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Modern Folkloric Cocktails

31 October 2019 by Food&HotelAsia

By: Asian Consumer Intelligence 

The Philippines may be home to Asia’s largest Christian population yet its culture is steeped in beliefs with roots in ancient stories of mythological creatures, animist spirits and elemental deities. Paying homage to this ancient past are contemporary bars using cocktails to bring storytelling to life and create a cultural experience that transcends tradition, religion and modernity.

Ancestral mysticism and folklore plays well into the lives of Filipinos. In one of Manila’s most prominent and historic Catholic basilicas, the Quiapo Church, hoards of devotees and parishioners flock every first Friday of the month to pay homage to the Black Nazarene statue inside, and then afterwards experience the buzzing outdoor market in its fringes filled with witchcraft candles and herbs sold alongside rosaries and religious icons – a scene that describes much of the contrasting reality that Filipinos are faced with today.

In the hipster area of Makati that is Poblacion, considered to be the trendiest sundown scene in the country today, two bars are tapping into the Filipino’s inherent proclivity for sacred rituals and fascination for ancient spirituality. Cocktails, brews and entire booze labels are now taking inspiration from folk tales and fables, piquing the curiosity of thirsty adventure seekers looking for a new drinking experience.

At Agimat Foraging Bar & Kitchen, an order from the bar list takes you on a pre-colonial journey of flavours, sights and sounds. Smoking libations served in goblets and clay pots are served with pomp and pageantry. Complete with drumbeats and chanting, masked bartenders emulating shamans in a trance, entertain customers as they concoct drinks using rare ingredients sourced from remote provinces to give the beverage authenticity and provenance.

The name of the bar, Agimat, refers to the amulet that believers claim wards away evil and misfortune. A fitting concept for a brand whose offerings include potions and aphrodisiacs crafted out of locally derived components such as coconut liquor, foraged fauna, exotic shrubs and fruit aromatics. Agimat’s rum-based bestseller, Dasal the Babaylan (Prayer of the Priestess) contains berry wine from the Northern Isles of the Philippines, tamarind, sugarcane, forest bitters and lime. Another drink on its menu, entitled Gamot para Makalimot (Medicine for Forgetting) is made with indigenous Kalingag (cinnamon) liquor and Sampaguita flowers – ingredients that have known folkloric significance yet are only making an appearance now in the creative cocktail scene as new botanical flavour options.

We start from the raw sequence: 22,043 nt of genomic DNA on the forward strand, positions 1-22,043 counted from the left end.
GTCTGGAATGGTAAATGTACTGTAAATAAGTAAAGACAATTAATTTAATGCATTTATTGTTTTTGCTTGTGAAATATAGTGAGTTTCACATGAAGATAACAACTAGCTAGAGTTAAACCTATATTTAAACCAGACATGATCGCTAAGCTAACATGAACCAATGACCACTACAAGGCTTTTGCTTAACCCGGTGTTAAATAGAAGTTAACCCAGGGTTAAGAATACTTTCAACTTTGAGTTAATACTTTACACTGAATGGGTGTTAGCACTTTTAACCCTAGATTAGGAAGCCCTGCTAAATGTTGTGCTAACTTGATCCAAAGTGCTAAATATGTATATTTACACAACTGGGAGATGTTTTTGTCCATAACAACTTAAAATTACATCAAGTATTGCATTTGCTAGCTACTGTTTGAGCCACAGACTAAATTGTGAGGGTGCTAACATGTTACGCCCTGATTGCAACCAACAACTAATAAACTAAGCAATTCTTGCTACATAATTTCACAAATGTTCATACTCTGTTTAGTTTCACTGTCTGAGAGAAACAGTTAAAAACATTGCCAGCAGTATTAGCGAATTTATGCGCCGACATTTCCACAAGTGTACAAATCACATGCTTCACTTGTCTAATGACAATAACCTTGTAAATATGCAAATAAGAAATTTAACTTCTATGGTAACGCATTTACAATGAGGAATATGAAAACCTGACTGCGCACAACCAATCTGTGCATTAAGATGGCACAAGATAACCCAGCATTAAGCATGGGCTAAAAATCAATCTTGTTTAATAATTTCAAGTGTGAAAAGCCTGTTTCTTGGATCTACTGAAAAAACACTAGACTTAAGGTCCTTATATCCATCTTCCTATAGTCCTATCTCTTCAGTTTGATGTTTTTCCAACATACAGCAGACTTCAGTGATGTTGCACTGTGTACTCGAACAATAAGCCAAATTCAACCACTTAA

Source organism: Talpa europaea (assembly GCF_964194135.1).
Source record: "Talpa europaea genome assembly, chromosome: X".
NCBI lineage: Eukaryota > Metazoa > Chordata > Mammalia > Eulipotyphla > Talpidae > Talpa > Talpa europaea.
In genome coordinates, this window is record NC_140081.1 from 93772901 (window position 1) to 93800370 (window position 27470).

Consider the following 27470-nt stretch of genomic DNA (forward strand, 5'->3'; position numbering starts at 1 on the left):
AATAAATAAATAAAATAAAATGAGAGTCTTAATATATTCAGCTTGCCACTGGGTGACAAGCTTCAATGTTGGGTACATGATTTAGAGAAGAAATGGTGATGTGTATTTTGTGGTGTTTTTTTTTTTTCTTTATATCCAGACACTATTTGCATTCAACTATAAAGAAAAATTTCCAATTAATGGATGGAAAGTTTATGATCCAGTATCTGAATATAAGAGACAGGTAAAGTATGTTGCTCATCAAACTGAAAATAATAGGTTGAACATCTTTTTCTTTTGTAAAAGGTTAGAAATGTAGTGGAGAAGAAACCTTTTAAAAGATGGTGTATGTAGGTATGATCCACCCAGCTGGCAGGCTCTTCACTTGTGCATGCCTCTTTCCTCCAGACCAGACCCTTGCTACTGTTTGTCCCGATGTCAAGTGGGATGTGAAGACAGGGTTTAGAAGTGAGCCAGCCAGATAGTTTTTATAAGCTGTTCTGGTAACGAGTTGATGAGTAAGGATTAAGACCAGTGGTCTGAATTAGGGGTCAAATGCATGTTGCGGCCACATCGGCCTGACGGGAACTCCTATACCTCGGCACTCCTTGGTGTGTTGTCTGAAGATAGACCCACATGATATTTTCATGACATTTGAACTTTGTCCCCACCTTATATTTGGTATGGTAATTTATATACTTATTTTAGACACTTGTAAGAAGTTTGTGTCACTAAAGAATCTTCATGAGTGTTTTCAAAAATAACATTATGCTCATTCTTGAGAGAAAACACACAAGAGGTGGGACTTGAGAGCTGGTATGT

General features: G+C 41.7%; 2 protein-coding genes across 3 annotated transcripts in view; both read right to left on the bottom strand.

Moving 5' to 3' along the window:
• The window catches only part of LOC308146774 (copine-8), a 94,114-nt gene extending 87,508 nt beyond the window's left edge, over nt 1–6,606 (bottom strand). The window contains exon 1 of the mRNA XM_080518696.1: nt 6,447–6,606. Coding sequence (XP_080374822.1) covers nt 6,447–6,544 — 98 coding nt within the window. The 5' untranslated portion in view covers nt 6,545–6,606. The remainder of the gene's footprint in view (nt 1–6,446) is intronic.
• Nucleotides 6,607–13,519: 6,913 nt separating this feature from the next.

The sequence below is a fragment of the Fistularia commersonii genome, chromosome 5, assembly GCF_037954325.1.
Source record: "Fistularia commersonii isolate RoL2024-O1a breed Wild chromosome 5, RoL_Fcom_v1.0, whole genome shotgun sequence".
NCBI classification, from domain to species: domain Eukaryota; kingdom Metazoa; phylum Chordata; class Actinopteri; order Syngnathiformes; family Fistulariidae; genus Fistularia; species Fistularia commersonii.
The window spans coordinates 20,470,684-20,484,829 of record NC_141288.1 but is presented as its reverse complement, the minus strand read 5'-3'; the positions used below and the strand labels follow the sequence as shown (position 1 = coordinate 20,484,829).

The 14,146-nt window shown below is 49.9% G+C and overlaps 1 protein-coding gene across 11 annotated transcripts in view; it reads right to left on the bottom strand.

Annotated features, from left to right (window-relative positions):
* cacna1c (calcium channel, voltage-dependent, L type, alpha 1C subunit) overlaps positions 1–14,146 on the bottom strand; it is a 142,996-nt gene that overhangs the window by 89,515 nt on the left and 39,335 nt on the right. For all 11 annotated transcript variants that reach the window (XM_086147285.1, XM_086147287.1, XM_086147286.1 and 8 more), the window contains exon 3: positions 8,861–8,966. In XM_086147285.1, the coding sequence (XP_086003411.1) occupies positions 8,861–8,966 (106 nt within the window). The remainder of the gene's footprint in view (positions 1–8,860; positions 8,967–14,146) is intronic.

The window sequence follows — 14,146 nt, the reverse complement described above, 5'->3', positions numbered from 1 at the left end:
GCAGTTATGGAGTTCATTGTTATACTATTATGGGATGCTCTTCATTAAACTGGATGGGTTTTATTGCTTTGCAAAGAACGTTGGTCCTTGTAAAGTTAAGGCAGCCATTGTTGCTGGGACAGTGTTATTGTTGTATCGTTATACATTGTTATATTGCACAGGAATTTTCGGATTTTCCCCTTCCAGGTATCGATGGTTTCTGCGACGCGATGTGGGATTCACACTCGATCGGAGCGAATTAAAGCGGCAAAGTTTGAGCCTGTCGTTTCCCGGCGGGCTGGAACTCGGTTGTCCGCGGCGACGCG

Another bar in Poblacion that has been getting some of the city’s tastemakers and influencers to keep coming back for its craft beers is Polilya (Moth). The bar is the home of Engkanto Beers where its owners are also the brains behind the brews. The name Engkanto refers to supernatural creatures such as fairies that dwell in rivers or streams. Just as these mythical beings have played an integral role in the shaping the Filipino history, its creators hope to become part of local culture and tradition by introducing a recipe that was aimed at pleasing the Filipino palate. With indigenous fruits and citruses as their focus, the beers are made to complement the tropical weather and native food. The bar’s cocktail menu also consists of a line of Engkanto beer-infused specials that pay-homage to the mystical nature of its featured lagers and pales by being dubbed The Enchanted Six.

Alamat or “fable” is another artisanal microbrewery paying tribute to Philippine lore and mythology. Their featured variants include Balete Pale Ale, which showcases the most infamous Balete tree in local folklore, Urduja Warrior IPA, which highlights the legendary warrior princess of the same name, as well as Kapre Smoky IPA which is an ode to the dark, strong, cigar-smoking tree giant. Its founders are mostly artists who have illustrated the beer labels with fantastic supernatural images and draw inspiration from Filipino cryptozoology and legend.

So what? More than mystical allure to consumers who are always looking for out of the box experiences, it seems that homegrown brands who have tapped into local folklore are also benefitting from a more positive brand image of nationalism – giving customers a perception of cultural heritage. Moreover, environmentally-conscious consumers are also being offered a chance to further their cause by supporting more sustainably sourced ingredients being used in these products.

Find more similar reports on Asian Consumer Intelligence website here.